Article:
Embryonic stem cells are found early in the development in the inner mass of blastocyst and possess properties of both self-renewal and potency. The embryonic stem cells are pluripotent cells, meaning they can give rise to several different cell types. Pluripotent embryonic stem cells are identified by expression of several pluripotency markers, including OCT4, SOX2 and NANOG. These transcription factors suppress the genes that lead to differentiation and thus maintain the pluripotency of the cells.
Figure 1 (A,B,C). NANOG protein normally is expressed during early embryonal development, and is absent in normal adult tissues. Overexpression of NANOG is observed in testicular embryonal carcinoma (A), shown by IHC staining (B) using monoclonal Anti-NANOG (AMAb91393). Anti-NANOG antibody AMAb91393 also shows nuclear positivity in NTERA-2 cells and band of expected size in the WB assay (C). NTERA-2 cells are pluripotent human embryonal carcinoma cell line, exhibiting biochemical and developmental properties similar to the cells of the early embryo.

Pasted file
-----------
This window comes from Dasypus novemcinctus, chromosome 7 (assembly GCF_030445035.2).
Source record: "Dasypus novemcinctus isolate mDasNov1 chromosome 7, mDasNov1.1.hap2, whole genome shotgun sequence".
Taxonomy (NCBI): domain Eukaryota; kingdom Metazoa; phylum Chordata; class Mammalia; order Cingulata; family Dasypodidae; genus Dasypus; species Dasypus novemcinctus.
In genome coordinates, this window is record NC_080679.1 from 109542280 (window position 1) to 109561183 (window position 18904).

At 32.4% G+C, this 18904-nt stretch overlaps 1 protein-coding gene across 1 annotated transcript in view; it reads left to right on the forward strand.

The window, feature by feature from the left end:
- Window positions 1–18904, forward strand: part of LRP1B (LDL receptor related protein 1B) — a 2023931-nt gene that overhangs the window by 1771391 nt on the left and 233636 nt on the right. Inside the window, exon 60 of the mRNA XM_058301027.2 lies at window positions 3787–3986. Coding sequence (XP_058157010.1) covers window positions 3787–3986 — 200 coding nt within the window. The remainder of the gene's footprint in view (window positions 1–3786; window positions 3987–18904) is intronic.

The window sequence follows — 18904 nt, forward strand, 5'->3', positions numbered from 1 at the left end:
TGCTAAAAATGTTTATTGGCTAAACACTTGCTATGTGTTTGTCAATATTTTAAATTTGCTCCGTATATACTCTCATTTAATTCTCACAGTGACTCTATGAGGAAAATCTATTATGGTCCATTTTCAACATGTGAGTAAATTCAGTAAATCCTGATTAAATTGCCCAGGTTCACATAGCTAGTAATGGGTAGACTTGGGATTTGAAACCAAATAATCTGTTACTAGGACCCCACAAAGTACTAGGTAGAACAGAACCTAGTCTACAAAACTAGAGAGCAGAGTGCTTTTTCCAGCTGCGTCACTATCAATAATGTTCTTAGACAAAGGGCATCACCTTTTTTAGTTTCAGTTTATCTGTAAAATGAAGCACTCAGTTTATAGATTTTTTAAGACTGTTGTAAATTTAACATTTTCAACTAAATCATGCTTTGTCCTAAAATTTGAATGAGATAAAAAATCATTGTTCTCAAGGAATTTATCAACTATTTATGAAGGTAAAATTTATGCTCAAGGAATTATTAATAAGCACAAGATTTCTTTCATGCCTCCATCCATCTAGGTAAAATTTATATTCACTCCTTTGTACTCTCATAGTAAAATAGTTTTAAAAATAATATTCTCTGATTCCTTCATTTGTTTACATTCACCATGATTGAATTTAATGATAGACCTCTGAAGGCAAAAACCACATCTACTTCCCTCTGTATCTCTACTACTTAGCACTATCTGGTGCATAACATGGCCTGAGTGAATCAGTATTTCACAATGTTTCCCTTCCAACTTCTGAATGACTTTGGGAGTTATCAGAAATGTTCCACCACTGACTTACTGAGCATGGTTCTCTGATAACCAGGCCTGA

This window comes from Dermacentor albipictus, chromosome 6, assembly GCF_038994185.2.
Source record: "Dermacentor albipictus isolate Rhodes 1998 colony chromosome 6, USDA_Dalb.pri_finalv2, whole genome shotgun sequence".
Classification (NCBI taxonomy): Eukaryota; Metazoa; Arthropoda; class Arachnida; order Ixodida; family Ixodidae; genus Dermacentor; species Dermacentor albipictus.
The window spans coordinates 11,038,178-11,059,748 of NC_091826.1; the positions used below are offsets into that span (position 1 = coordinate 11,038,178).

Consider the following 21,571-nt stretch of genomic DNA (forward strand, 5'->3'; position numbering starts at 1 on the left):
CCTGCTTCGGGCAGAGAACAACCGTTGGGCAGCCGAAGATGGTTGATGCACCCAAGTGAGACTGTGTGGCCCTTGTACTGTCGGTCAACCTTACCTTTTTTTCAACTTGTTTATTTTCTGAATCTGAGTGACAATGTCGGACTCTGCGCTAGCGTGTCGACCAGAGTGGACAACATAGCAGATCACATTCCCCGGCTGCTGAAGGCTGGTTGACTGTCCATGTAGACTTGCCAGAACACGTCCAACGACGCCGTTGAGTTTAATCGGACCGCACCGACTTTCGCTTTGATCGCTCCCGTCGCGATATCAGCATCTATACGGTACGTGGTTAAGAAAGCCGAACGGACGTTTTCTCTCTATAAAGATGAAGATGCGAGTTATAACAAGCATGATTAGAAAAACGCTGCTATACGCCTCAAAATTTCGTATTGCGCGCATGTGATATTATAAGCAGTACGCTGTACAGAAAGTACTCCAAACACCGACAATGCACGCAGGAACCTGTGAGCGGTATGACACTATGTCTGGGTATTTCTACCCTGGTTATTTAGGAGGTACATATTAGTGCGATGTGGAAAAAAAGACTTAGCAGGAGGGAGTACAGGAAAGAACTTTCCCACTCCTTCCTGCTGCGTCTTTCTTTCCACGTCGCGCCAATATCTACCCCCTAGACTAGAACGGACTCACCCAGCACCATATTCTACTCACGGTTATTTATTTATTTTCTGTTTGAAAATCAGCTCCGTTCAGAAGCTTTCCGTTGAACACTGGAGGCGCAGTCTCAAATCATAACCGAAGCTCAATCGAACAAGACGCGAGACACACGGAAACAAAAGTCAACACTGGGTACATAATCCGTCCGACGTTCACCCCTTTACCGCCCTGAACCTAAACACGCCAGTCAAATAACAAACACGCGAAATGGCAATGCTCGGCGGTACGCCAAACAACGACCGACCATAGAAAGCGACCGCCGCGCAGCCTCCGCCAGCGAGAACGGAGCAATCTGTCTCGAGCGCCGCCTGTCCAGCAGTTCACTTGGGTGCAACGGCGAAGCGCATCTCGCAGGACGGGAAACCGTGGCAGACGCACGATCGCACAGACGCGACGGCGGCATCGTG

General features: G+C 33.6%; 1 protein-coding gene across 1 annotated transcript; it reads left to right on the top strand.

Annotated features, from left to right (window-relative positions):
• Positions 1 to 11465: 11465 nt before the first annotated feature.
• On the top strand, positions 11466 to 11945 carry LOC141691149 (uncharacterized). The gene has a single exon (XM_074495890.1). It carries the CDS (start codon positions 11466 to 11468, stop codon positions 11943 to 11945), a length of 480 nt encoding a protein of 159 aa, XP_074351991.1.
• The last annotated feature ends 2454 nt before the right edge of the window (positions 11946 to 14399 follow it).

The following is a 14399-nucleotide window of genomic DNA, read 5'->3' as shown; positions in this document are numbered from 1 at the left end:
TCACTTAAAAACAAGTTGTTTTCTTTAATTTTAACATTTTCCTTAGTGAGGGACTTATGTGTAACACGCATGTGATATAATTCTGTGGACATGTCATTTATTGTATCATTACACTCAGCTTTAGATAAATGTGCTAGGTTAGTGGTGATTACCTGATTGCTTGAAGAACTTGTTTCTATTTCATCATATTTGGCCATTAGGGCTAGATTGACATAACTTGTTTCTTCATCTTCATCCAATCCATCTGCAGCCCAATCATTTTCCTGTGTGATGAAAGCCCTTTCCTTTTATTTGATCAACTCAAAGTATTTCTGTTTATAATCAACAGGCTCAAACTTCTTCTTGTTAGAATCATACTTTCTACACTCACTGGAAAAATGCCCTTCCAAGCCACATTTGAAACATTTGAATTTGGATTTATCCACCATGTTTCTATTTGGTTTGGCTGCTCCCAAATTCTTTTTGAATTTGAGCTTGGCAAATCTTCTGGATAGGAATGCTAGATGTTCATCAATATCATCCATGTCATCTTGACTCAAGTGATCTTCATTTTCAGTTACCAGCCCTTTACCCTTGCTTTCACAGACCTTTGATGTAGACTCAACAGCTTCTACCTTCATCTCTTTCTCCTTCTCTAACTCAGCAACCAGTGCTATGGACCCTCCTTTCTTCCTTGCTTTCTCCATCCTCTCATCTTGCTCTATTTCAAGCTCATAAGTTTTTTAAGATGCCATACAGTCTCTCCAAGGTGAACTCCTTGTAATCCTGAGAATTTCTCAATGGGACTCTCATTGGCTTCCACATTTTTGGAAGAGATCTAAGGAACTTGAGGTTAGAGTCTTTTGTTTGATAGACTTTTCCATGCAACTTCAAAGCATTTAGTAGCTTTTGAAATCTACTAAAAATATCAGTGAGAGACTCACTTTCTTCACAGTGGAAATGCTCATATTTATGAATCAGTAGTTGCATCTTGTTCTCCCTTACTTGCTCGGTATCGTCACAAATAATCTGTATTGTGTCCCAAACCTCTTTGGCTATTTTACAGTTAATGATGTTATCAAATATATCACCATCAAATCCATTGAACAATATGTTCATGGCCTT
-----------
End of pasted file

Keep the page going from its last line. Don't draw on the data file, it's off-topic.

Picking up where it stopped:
During embryogenesis, the embryonic stem cells differentiate and give rise to the three germ layers, including ectoderm, endoderm and mesoderm, from which all the tissues and organs are ultimately formed. For instance, the dorsal part of ectoderm will specialize into neuroectoderm, which later will undergo neurulation, followed by encephalization and will finally develop into the central nervous system. The neural stem cells are multipotent cells that generate various types of neural cells in the process of neurogenesis, including neurons, astrocytes and oligodendrocytes.
Figure 2 (A,B). SOX2 is persistently expressed during embryonal development, first in the epiblast of preimplantation embryos, then more predominantly in the central nervous system after gastrulation. Immunohistochemical staining using monoclonal Anti-SOX2 (AMAb91307) shows nuclear positivity in the developing eye (A) and neural tube (B) of mouse embryo.
Adult (or somatic) stem cells are found in various tissues of the organism after birth. Adult stem cells are lineage-restricted (multipotent) and produce only the cells representing the tissue of origin. Together with progenitor cells, they contribute to normal turnover of cells in adult tissues or may act as a repair system.
Figure 3 (A,B,C). PAX6 is an essential transcription factor for overall eye development. Immunohistochemical staining using monoclonal Anti-PAX6 (AMAb91372) shows positivity in the developing eye of a mouse embryo (A) and adult rat retina (B). ICC-IF staining in HEK-293 cells shows nuclear immunoreactivity (C).
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